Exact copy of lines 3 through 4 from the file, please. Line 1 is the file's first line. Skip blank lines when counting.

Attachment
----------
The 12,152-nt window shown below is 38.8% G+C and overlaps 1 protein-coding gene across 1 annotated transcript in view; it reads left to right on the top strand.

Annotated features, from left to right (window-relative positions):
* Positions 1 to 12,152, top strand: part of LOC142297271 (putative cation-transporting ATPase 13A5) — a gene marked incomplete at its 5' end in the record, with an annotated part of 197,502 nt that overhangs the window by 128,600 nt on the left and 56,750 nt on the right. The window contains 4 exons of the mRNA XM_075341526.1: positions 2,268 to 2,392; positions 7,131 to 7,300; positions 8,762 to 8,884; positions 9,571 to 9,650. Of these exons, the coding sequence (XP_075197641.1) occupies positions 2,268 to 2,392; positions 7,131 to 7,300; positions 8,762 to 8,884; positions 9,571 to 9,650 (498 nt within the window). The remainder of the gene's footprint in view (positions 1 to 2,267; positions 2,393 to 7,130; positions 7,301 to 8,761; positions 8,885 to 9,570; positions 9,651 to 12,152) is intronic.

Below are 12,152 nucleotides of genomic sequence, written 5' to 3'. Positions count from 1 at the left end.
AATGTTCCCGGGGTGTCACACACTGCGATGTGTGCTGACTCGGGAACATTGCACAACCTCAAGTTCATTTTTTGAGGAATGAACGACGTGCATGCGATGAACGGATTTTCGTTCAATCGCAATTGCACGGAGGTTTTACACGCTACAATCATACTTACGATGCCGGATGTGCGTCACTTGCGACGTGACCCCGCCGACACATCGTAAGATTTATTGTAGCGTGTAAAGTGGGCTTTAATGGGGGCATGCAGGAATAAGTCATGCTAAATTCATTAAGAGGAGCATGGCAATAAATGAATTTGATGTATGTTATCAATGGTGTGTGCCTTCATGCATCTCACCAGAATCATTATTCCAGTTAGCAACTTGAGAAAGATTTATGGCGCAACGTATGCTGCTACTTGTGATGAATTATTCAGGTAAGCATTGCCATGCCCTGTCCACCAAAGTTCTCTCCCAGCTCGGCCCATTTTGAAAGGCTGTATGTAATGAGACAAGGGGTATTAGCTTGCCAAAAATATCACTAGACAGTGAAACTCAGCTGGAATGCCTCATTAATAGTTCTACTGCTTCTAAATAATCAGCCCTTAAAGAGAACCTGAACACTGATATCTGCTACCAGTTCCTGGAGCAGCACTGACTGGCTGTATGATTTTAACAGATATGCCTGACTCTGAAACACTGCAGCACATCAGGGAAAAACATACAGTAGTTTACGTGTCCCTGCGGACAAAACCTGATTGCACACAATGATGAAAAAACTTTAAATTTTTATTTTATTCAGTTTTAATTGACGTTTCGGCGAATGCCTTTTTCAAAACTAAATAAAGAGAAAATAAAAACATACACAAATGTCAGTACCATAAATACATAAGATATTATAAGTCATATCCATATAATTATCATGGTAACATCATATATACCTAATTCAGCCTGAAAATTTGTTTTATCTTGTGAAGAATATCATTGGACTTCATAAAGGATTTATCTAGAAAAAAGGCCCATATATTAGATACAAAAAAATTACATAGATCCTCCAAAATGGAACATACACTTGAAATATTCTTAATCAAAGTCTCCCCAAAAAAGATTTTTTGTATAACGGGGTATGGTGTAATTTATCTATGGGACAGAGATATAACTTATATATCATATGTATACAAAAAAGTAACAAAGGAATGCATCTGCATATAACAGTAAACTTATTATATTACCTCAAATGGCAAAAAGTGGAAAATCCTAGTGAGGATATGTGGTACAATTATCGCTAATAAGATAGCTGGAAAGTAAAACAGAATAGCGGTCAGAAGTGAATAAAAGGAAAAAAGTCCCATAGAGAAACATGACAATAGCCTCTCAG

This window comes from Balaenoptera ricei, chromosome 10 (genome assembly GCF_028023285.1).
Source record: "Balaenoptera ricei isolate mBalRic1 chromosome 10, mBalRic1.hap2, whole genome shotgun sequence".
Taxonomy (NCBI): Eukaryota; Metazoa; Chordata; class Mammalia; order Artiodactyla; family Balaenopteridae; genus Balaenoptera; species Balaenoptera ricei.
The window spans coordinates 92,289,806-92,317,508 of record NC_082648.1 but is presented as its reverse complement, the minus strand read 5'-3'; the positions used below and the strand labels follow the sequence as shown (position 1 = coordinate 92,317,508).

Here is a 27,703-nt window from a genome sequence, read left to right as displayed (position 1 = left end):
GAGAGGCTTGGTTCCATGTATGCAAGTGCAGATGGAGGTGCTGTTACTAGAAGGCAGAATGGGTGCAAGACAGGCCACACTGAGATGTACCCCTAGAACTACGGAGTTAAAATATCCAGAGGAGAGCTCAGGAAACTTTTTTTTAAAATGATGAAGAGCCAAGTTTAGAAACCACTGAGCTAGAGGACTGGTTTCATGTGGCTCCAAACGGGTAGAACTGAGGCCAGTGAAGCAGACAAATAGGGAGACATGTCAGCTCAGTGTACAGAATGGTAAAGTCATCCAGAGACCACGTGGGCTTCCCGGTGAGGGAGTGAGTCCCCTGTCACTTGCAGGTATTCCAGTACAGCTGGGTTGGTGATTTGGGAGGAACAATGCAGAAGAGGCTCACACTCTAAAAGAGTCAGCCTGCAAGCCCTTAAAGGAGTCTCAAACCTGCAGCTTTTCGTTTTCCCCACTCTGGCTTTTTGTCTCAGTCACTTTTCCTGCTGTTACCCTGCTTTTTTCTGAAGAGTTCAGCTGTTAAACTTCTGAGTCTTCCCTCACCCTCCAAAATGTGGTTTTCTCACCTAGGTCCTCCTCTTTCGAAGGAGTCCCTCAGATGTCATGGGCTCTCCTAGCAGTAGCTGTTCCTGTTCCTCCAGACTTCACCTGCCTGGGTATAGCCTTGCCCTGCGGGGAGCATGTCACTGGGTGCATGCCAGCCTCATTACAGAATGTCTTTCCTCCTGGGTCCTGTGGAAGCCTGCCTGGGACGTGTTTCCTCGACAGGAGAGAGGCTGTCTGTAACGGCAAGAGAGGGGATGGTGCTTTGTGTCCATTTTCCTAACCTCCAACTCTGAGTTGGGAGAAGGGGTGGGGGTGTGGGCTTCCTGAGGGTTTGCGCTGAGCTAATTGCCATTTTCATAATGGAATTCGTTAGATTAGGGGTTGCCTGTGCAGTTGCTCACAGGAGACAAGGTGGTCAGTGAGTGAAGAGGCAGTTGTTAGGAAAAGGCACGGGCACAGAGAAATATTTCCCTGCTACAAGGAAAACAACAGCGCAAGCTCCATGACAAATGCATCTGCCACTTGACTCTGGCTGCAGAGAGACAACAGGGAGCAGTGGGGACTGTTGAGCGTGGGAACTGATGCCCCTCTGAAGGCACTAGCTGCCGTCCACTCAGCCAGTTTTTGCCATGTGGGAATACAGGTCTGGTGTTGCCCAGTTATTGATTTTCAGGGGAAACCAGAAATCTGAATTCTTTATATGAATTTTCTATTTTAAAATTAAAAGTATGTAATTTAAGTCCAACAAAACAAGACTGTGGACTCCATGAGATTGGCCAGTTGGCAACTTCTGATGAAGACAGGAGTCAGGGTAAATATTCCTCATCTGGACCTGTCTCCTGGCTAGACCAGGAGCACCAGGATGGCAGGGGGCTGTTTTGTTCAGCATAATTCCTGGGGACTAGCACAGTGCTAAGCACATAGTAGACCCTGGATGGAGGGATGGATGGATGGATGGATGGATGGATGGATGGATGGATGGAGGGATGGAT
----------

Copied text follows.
* Positions 1 to 12,152, top strand: part of LOC142297271 (putative cation-transporting ATPase 13A5) — a gene marked incomplete at its 5' end in the record, with an annotated part of 197,502 nt that overhangs the window by 128,600 nt on the left and 56,750 nt on the right. The window contains 4 exons of the mRNA XM_075341526.1: positions 2,268 to 2,392; positions 7,131 to 7,300; positions 8,762 to 8,884; positions 9,571 to 9,650. Of these exons, the coding sequence (XP_075197641.1) occupies positions 2,268 to 2,392; positions 7,131 to 7,300; positions 8,762 to 8,884; positions 9,571 to 9,650 (498 nt within the window). The remainder of the gene's footprint in view (positions 1 to 2,267; positions 2,393 to 7,130; positions 7,301 to 8,761; positions 8,885 to 9,570; positions 9,651 to 12,152) is intronic.

Below are 12,152 nucleotides of genomic sequence, written 5' to 3'. Positions count from 1 at the left end.